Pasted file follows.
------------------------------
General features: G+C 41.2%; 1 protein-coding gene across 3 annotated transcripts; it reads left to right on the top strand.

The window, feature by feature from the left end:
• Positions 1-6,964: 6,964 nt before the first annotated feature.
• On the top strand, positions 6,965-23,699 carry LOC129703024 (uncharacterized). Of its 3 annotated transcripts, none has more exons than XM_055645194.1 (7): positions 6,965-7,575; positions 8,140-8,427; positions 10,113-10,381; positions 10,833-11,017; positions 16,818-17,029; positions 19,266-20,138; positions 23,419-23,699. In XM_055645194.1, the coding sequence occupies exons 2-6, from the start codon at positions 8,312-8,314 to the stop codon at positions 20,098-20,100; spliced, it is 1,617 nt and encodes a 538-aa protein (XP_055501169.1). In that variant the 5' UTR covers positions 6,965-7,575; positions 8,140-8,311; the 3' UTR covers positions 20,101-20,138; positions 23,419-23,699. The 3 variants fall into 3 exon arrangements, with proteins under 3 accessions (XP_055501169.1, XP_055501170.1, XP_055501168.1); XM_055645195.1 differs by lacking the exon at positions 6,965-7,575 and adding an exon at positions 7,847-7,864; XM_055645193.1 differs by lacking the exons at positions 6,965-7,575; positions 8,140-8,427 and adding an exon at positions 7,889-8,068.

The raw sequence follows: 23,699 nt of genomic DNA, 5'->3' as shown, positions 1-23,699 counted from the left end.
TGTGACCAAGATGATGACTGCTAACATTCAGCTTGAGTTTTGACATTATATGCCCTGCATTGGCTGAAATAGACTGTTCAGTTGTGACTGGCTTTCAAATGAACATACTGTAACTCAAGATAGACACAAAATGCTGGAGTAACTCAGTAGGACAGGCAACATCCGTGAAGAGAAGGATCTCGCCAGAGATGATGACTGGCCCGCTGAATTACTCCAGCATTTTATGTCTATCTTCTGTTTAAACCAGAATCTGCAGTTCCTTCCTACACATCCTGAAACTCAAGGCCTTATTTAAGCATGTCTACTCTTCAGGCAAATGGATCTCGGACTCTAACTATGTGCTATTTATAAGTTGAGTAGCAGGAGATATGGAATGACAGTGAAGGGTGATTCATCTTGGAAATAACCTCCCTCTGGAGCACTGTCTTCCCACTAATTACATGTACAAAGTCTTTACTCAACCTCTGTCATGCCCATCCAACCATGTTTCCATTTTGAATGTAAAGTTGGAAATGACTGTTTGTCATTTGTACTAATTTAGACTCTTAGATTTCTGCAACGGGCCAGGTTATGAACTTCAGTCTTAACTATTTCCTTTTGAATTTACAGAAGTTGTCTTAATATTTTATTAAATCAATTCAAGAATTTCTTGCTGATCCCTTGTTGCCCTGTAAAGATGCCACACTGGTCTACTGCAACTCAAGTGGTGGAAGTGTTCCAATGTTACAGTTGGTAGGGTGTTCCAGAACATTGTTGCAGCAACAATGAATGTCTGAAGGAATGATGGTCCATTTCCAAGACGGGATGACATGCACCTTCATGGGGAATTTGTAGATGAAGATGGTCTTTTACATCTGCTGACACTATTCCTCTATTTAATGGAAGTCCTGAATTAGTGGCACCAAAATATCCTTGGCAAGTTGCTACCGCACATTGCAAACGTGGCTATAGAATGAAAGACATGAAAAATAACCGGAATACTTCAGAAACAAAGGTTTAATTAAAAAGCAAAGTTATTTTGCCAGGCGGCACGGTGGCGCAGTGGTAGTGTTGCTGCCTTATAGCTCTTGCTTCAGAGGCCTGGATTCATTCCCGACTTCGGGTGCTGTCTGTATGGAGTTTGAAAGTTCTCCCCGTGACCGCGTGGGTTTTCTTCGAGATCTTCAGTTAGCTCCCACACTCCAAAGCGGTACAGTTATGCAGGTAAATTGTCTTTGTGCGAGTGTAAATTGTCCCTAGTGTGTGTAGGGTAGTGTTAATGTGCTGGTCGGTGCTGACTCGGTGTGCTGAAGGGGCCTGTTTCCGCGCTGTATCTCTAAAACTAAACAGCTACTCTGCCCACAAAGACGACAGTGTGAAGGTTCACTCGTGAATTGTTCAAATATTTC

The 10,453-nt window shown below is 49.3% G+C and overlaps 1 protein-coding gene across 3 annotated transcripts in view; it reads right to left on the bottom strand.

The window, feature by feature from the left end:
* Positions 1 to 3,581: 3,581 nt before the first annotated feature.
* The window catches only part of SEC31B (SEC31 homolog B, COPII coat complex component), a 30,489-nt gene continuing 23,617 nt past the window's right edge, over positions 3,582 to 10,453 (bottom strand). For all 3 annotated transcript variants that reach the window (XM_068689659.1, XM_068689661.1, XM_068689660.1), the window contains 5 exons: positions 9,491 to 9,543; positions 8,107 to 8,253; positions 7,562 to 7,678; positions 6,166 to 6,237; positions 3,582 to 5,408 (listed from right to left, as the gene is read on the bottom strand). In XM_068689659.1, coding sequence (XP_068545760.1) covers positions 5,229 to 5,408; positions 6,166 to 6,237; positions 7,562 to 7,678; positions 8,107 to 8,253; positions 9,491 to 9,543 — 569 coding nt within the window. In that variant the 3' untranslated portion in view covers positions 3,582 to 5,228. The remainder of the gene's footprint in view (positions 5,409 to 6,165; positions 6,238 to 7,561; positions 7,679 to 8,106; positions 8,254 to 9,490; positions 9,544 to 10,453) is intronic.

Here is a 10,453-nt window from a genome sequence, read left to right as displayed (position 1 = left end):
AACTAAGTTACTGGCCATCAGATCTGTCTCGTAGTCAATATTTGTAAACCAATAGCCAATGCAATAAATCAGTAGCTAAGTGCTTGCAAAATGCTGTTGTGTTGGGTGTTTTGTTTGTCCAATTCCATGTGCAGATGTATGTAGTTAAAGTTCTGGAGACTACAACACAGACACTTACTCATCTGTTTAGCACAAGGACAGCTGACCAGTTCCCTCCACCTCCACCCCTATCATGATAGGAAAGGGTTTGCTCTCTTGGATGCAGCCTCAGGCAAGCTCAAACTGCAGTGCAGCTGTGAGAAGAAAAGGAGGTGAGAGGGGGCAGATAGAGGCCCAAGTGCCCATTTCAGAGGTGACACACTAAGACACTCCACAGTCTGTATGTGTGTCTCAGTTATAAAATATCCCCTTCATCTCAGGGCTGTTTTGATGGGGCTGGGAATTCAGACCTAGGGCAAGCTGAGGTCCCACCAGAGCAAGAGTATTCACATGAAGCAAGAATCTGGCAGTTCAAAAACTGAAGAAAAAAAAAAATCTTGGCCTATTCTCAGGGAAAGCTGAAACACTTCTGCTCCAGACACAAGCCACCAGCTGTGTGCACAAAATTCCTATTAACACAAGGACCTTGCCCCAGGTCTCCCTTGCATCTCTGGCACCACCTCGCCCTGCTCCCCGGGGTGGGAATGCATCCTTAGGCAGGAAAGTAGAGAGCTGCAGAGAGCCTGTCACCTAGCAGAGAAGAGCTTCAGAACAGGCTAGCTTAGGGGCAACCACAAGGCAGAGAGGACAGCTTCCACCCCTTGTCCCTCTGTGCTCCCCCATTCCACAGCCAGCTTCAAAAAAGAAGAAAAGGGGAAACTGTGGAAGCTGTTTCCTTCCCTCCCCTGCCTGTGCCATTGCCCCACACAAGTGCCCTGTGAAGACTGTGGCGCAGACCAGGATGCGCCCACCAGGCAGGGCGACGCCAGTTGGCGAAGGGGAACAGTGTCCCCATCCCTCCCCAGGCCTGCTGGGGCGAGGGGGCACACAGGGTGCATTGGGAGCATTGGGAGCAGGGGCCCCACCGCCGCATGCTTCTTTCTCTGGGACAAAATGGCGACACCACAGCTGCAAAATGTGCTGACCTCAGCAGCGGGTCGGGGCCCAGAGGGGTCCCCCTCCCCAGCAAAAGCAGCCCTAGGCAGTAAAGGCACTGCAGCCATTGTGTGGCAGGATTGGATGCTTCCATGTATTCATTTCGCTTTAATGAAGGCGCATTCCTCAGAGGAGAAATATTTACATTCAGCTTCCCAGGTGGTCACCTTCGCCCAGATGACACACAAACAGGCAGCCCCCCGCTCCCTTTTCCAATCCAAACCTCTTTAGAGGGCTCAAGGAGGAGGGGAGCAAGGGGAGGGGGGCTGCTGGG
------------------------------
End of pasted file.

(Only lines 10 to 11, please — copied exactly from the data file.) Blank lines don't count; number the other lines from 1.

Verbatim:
* The window catches only part of SEC31B (SEC31 homolog B, COPII coat complex component), a 30,489-nt gene continuing 23,617 nt past the window's right edge, over positions 3,582 to 10,453 (bottom strand). For all 3 annotated transcript variants that reach the window (XM_068689659.1, XM_068689661.1, XM_068689660.1), the window contains 5 exons: positions 9,491 to 9,543; positions 8,107 to 8,253; positions 7,562 to 7,678; positions 6,166 to 6,237; positions 3,582 to 5,408 (listed from right to left, as the gene is read on the bottom strand). In XM_068689659.1, coding sequence (XP_068545760.1) covers positions 5,229 to 5,408; positions 6,166 to 6,237; positions 7,562 to 7,678; positions 8,107 to 8,253; positions 9,491 to 9,543 — 569 coding nt within the window. In that variant the 3' untranslated portion in view covers positions 3,582 to 5,228. The remainder of the gene's footprint in view (positions 5,409 to 6,165; positions 6,238 to 7,561; positions 7,679 to 8,106; positions 8,254 to 9,490; positions 9,544 to 10,453) is intronic.

Here is a 10,453-nt window from a genome sequence, read left to right as displayed (position 1 = left end):